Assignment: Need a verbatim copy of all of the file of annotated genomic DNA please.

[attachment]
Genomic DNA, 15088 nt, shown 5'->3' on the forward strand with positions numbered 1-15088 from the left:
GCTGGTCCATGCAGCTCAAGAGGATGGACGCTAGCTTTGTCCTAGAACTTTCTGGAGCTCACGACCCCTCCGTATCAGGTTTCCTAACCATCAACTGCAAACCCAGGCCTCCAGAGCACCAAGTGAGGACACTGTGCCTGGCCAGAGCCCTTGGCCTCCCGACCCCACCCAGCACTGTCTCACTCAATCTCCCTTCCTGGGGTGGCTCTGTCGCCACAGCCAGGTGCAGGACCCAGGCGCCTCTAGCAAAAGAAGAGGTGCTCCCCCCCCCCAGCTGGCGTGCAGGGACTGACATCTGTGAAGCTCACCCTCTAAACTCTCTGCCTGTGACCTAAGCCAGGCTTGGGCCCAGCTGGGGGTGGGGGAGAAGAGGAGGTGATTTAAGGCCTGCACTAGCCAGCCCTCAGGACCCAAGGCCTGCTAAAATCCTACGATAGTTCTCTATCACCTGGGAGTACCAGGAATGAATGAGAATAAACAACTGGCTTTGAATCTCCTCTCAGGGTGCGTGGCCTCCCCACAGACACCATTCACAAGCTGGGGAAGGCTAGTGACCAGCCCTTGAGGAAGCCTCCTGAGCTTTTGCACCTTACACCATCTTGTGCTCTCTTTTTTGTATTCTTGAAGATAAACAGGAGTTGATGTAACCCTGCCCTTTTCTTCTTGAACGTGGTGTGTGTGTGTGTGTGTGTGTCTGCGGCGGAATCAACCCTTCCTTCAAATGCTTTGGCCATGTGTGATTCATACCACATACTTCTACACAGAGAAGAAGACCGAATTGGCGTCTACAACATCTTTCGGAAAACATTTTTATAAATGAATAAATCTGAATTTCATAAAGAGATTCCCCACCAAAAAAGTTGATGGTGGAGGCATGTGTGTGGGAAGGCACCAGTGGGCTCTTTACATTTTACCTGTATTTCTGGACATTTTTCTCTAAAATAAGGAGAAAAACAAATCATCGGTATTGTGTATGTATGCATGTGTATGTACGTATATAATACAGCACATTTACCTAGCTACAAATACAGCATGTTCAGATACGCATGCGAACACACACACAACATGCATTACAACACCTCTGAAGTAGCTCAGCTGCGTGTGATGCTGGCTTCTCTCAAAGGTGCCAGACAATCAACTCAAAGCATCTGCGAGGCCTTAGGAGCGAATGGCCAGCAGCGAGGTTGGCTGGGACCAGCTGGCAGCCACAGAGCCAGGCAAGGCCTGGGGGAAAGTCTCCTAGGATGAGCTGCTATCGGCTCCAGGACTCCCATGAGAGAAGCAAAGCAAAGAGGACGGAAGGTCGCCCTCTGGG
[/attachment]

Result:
Genomic DNA, 15088 nt, shown 5'->3' on the forward strand with positions numbered 1-15088 from the left:
GCTGGTCCATGCAGCTCAAGAGGATGGACGCTAGCTTTGTCCTAGAACTTTCTGGAGCTCACGACCCCTCCGTATCAGGTTTCCTAACCATCAACTGCAAACCCAGGCCTCCAGAGCACCAAGTGAGGACACTGTGCCTGGCCAGAGCCCTTGGCCTCCCGACCCCACCCAGCACTGTCTCACTCAATCTCCCTTCCTGGGGTGGCTCTGTCGCCACAGCCAGGTGCAGGACCCAGGCGCCTCTAGCAAAAGAAGAGGTGCTCCCCCCCCCCAGCTGGCGTGCAGGGACTGACATCTGTGAAGCTCACCCTCTAAACTCTCTGCCTGTGACCTAAGCCAGGCTTGGGCCCAGCTGGGGGTGGGGGAGAAGAGGAGGTGATTTAAGGCCTGCACTAGCCAGCCCTCAGGACCCAAGGCCTGCTAAAATCCTACGATAGTTCTCTATCACCTGGGAGTACCAGGAATGAATGAGAATAAACAACTGGCTTTGAATCTCCTCTCAGGGTGCGTGGCCTCCCCACAGACACCATTCACAAGCTGGGGAAGGCTAGTGACCAGCCCTTGAGGAAGCCTCCTGAGCTTTTGCACCTTACACCATCTTGTGCTCTCTTTTTTGTATTCTTGAAGATAAACAGGAGTTGATGTAACCCTGCCCTTTTCTTCTTGAACGTGGTGTGTGTGTGTGTGTGTGTGTCTGCGGCGGAATCAACCCTTCCTTCAAATGCTTTGGCCATGTGTGATTCATACCACATACTTCTACACAGAGAAGAAGACCGAATTGGCGTCTACAACATCTTTCGGAAAACATTTTTATAAATGAATAAATCTGAATTTCATAAAGAGATTCCCCACCAAAAAAGTTGATGGTGGAGGCATGTGTGTGGGAAGGCACCAGTGGGCTCTTTACATTTTACCTGTATTTCTGGACATTTTTCTCTAAAATAAGGAGAAAAACAAATCATCGGTATTGTGTATGTATGCATGTGTATGTACGTATATAATACAGCACATTTACCTAGCTACAAATACAGCATGTTCAGATACGCATGCGAACACACACACAACATGCATTACAACACCTCTGAAGTAGCTCAGCTGCGTGTGATGCTGGCTTCTCTCAAAGGTGCCAGACAATCAACTCAAAGCATCTGCGAGGCCTTAGGAGCGAATGGCCAGCAGCGAGGTTGGCTGGGACCAGCTGGCAGCCACAGAGCCAGGCAAGGCCTGGGGGAAAGTCTCCTAGGATGAGCTGCTATCGGCTCCAGGACTCCCATGAGAGAAGCAAAGCAAAGAGGACGGAAGGTCGCCCTCTGGG